So I’m doing what men do in a bathroom (sparing your brain the visually descriptive image), when a girl comes in.  I look over my shoulder and scoff a bit.  She lets out an apology, “Oh!  I’m sorry!” and leaves quickly.  Surprisingly, I still didn’t put it together.  I’m thinking about what a fool that girl was for entering the men’s room.

Upon exiting I got to experience a large round of applause.  The girl that “entered the wrong bathroom” put together a good size crowd to ensure that I understood who was actually in the wrong.  I put it together—finally.  It was a long walk back to my friends (an extremely long walk) as I was subjected to a line of woman cheering and clapping for me.  I felt like a football playing running through a tunnel of cheer leaders.  Only, I wasn’t so pumped up to be there.

With my face turning red I rejoined my friends who were just catching on to what happened.  However, to this group of guys, what I just did was awesome!  I breached the woman’s room!  I got a round of high-fives as they joined the applause and patted me on the back.  And then I really did feel like that star football player!

Buy my book (designed for both a man and a woman)!

Lights Out

This is one of those iffy subjects.  I am wondering if I can pull this off without offending and bothering you.  By you, I mean specifically you.  You know who you are.  If you don’t, that would be an odd thing.  Perhaps you are in a coma and don’t know you anymore.  Sad really.  But since you are reading this, I would guess that you are alive and well.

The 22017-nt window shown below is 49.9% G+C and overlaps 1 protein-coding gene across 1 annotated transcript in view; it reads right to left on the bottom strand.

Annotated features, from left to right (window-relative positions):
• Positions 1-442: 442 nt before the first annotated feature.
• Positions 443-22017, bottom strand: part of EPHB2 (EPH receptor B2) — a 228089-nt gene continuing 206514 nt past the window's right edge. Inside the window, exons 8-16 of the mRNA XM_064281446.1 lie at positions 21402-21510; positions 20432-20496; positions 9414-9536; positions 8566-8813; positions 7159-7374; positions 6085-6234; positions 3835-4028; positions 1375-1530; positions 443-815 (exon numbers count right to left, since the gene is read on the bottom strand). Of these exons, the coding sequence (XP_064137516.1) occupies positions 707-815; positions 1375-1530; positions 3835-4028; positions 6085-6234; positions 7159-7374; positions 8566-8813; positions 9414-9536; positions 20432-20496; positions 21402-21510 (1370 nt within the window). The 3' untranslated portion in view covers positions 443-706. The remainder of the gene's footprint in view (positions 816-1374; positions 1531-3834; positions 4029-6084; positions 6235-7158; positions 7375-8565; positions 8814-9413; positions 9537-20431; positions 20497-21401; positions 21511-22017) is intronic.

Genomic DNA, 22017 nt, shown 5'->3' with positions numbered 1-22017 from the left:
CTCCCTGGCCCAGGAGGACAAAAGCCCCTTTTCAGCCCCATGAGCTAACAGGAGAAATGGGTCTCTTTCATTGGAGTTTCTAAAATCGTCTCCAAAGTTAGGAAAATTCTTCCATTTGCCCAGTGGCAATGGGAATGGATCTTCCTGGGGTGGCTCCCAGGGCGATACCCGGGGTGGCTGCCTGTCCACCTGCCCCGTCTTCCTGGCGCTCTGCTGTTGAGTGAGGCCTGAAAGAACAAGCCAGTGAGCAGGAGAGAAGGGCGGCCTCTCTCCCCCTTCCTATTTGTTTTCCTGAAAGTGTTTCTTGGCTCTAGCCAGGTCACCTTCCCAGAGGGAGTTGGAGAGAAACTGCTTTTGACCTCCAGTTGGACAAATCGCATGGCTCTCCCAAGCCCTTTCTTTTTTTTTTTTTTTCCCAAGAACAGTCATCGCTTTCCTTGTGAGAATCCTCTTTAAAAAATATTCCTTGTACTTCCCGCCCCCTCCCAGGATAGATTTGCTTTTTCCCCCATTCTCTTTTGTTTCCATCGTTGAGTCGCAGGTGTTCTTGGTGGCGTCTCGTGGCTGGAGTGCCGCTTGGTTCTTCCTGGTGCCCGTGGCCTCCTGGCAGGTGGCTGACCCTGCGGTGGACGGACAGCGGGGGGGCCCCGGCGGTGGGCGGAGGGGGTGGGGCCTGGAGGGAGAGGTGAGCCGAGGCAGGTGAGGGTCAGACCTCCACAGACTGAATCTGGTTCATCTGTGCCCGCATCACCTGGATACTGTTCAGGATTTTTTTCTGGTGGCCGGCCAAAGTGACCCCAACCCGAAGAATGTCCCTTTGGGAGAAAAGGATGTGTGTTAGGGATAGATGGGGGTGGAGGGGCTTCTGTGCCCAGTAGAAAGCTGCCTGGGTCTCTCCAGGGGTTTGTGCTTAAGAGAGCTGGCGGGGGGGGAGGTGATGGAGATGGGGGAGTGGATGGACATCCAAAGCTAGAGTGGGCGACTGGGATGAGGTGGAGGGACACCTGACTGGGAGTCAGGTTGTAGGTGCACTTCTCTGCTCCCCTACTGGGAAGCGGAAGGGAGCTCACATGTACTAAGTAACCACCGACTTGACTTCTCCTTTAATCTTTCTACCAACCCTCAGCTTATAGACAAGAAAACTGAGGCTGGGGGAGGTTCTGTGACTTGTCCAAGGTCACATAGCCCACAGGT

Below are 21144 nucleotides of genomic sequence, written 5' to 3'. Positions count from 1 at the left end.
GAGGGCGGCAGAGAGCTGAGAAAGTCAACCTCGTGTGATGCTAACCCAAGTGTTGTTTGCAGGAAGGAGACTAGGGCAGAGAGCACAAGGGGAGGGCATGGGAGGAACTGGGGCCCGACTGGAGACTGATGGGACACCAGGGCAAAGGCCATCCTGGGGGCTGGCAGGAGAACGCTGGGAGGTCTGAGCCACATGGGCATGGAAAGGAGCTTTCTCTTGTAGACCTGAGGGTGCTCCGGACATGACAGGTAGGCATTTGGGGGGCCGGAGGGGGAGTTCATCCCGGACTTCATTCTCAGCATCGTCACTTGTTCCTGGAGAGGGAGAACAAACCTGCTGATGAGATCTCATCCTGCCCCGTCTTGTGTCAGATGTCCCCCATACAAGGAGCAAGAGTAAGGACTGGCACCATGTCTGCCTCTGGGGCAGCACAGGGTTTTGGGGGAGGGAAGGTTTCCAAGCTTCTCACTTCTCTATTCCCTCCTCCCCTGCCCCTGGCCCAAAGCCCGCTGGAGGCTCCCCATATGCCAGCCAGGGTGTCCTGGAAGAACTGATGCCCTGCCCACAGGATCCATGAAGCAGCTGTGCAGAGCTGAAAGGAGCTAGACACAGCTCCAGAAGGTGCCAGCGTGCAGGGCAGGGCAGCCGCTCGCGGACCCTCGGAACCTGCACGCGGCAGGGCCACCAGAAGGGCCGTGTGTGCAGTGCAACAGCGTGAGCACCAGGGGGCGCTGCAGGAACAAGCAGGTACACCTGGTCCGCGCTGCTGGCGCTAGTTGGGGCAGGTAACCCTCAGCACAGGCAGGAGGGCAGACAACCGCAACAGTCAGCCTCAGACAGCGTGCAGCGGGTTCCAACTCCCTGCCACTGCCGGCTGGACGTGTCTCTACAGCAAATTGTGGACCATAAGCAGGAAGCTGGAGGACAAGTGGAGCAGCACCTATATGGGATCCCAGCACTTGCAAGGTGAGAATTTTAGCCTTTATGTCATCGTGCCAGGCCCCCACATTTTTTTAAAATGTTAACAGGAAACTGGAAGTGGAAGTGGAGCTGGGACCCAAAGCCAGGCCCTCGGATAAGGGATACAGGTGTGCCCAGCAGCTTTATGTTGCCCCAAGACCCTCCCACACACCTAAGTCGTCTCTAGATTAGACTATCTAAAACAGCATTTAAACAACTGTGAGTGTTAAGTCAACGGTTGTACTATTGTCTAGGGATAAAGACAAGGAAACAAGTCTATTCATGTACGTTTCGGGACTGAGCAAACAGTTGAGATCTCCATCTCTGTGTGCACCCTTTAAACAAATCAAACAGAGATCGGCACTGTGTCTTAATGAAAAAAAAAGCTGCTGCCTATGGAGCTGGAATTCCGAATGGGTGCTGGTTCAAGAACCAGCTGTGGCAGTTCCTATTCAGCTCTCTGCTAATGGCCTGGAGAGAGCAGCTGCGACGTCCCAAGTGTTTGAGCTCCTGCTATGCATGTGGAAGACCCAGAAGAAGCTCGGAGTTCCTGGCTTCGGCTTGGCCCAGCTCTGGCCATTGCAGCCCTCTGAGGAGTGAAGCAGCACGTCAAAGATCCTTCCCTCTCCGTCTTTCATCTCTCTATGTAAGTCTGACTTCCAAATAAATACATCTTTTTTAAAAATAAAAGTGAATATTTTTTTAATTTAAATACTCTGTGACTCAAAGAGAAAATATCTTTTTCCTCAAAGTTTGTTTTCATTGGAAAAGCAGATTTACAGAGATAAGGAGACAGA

The topic pertains to the bathroom which is one of my favorite topics when I am trying to produce something that will make you smile.  Producing humor that is, not anything else that you may or may not have been thinking.

You have to understand that I am a man.  I’m a grown man–someone who is raising a family.  I have my fair share of responsibilities and I am a decent member of society.  However, you also have to understand that before all of my so called maturing happened, I was a little boy.  And after that, I was a male teenager.  And then for a while, I was a guy in college.  Poo-poo jokes and embarrassing situations revolving around the bathroom are something that I embrace.  I can’t not smile when I am confronted by a story that involves gas or someone caught with their pants down.  I have to admit and acknowledge that its part of me.  It makes me, me.  I’m ok with it.